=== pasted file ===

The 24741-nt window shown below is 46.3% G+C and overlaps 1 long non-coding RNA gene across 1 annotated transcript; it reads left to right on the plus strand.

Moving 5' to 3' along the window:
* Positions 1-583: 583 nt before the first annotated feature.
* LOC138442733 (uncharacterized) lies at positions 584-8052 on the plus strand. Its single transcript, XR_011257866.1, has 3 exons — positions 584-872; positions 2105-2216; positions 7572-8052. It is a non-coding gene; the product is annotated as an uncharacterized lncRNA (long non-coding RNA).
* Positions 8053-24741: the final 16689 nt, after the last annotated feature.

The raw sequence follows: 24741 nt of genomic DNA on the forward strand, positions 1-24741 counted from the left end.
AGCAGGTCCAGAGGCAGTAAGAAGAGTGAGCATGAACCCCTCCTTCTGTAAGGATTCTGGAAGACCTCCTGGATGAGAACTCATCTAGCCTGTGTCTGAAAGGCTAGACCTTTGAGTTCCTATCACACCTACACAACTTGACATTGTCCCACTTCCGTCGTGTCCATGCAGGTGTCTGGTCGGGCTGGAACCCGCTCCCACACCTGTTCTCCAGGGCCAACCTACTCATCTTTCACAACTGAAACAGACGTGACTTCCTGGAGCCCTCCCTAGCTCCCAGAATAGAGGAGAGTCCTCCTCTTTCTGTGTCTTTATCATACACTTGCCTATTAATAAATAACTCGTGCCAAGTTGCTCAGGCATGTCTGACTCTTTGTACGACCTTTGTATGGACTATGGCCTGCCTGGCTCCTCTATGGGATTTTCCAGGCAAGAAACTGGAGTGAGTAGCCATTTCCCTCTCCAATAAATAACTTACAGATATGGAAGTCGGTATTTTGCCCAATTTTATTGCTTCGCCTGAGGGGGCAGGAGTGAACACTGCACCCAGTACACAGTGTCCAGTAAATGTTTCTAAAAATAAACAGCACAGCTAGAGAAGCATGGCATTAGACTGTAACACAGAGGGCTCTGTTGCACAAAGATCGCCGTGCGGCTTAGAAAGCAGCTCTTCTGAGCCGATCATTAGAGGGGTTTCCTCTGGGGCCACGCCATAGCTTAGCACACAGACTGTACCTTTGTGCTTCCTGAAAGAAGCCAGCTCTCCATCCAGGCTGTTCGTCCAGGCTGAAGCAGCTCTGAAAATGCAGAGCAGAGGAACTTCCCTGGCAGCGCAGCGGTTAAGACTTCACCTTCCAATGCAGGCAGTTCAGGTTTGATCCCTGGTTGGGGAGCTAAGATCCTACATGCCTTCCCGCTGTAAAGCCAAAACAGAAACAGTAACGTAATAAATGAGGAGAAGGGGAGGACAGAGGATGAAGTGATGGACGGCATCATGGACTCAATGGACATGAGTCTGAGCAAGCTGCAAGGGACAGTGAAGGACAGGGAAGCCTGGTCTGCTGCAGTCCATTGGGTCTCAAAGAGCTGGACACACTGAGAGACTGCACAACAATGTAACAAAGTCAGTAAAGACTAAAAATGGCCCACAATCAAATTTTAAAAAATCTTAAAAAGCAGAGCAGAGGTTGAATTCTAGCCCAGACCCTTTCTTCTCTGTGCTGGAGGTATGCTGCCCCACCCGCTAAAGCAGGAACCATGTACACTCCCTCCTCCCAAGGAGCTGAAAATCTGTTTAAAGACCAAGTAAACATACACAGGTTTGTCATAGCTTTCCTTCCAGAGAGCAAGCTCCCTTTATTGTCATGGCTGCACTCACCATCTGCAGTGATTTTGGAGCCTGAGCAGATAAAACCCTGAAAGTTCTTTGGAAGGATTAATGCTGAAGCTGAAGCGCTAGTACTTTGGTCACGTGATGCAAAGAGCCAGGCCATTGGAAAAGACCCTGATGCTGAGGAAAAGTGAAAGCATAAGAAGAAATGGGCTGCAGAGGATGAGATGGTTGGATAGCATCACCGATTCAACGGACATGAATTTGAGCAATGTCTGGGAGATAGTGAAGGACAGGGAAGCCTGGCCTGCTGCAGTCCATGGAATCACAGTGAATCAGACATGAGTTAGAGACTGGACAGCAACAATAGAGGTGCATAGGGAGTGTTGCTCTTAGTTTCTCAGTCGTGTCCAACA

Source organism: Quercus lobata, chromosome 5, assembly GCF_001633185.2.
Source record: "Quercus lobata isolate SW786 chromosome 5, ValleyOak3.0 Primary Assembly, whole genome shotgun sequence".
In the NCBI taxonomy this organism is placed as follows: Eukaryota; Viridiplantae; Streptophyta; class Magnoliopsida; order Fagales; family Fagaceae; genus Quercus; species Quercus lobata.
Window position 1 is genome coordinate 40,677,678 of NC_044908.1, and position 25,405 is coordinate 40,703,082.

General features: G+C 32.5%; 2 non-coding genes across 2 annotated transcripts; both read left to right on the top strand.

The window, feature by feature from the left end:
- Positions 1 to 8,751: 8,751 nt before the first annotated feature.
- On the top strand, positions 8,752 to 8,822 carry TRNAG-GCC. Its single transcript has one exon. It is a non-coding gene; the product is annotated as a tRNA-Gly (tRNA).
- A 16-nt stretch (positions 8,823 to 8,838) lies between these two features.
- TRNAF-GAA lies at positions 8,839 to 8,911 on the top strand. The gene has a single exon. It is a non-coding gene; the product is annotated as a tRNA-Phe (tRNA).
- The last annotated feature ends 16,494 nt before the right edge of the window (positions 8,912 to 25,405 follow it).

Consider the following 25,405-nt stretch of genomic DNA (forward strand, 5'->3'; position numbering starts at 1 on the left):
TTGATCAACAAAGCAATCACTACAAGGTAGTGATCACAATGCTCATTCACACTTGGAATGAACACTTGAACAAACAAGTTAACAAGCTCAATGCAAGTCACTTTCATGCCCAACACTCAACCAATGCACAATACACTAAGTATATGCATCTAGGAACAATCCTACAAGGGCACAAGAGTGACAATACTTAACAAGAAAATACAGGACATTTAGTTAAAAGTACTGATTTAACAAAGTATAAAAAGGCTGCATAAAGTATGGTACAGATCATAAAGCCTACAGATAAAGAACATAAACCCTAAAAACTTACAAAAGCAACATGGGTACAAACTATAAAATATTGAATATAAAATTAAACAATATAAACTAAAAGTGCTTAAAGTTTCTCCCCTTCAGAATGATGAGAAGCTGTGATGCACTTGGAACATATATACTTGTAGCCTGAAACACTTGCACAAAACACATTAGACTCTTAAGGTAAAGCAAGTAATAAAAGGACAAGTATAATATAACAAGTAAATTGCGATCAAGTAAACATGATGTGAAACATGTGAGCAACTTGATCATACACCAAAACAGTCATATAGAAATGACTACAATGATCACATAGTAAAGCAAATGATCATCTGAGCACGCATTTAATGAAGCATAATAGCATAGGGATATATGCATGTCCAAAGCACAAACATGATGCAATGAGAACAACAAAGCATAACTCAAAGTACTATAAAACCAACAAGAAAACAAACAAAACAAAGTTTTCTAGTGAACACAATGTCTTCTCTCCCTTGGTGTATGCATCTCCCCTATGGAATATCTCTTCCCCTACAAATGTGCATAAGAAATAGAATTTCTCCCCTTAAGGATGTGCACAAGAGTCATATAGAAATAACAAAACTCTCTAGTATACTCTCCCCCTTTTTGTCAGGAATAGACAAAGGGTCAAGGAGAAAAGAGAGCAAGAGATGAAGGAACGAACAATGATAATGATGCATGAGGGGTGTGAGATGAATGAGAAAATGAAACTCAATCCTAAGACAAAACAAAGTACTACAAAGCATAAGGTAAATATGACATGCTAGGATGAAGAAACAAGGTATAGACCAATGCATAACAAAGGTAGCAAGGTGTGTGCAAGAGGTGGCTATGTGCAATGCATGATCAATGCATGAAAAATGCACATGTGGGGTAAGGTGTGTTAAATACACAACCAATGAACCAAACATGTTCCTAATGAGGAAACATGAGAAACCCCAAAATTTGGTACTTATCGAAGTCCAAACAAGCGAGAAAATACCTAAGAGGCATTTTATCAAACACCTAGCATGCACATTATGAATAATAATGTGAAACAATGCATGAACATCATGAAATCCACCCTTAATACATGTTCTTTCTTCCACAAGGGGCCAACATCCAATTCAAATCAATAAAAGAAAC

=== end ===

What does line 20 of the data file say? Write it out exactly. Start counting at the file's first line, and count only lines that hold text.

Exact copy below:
TTGATCAACAAAGCAATCACTACAAGGTAGTGATCACAATGCTCATTCACACTTGGAATGAACACTTGAACAAACAAGTTAACAAGCTCAATGCAAGTCACTTTCATGCCCAACACTCAACCAATGCACAATACACTAAGTATATGCATCTAGGAACAATCCTACAAGGGCACAAGAGTGACAATACTTAACAAGAAAATACAGGACATTTAGTTAAAAGTACTGATTTAACAAAGTATAAAAAGGCTGCATAAAGTATGGTACAGATCATAAAGCCTACAGATAAAGAACATAAACCCTAAAAACTTACAAAAGCAACATGGGTACAAACTATAAAATATTGAATATAAAATTAAACAATATAAACTAAAAGTGCTTAAAGTTTCTCCCCTTCAGAATGATGAGAAGCTGTGATGCACTTGGAACATATATACTTGTAGCCTGAAACACTTGCACAAAACACATTAGACTCTTAAGGTAAAGCAAGTAATAAAAGGACAAGTATAATATAACAAGTAAATTGCGATCAAGTAAACATGATGTGAAACATGTGAGCAACTTGATCATACACCAAAACAGTCATATAGAAATGACTACAATGATCACATAGTAAAGCAAATGATCATCTGAGCACGCATTTAATGAAGCATAATAGCATAGGGATATATGCATGTCCAAAGCACAAACATGATGCAATGAGAACAACAAAGCATAACTCAAAGTACTATAAAACCAACAAGAAAACAAACAAAACAAAGTTTTCTAGTGAACACAATGTCTTCTCTCCCTTGGTGTATGCATCTCCCCTATGGAATATCTCTTCCCCTACAAATGTGCATAAGAAATAGAATTTCTCCCCTTAAGGATGTGCACAAGAGTCATATAGAAATAACAAAACTCTCTAGTATACTCTCCCCCTTTTTGTCAGGAATAGACAAAGGGTCAAGGAGAAAAGAGAGCAAGAGATGAAGGAACGAACAATGATAATGATGCATGAGGGGTGTGAGATGAATGAGAAAATGAAACTCAATCCTAAGACAAAACAAAGTACTACAAAGCATAAGGTAAATATGACATGCTAGGATGAAGAAACAAGGTATAGACCAATGCATAACAAAGGTAGCAAGGTGTGTGCAAGAGGTGGCTATGTGCAATGCATGATCAATGCATGAAAAATGCACATGTGGGGTAAGGTGTGTTAAATACACAACCAATGAACCAAACATGTTCCTAATGAGGAAACATGAGAAACCCCAAAATTTGGTACTTATCGAAGTCCAAACAAGCGAGAAAATACCTAAGAGGCATTTTATCAAACACCTAGCATGCACATTATGAATAATAATGTGAAACAATGCATGAACATCATGAAATCCACCCTTAATACATGTTCTTTCTTCCACAAGGGGCCAACATCCAATTCAAATCAATAAAAGAAAC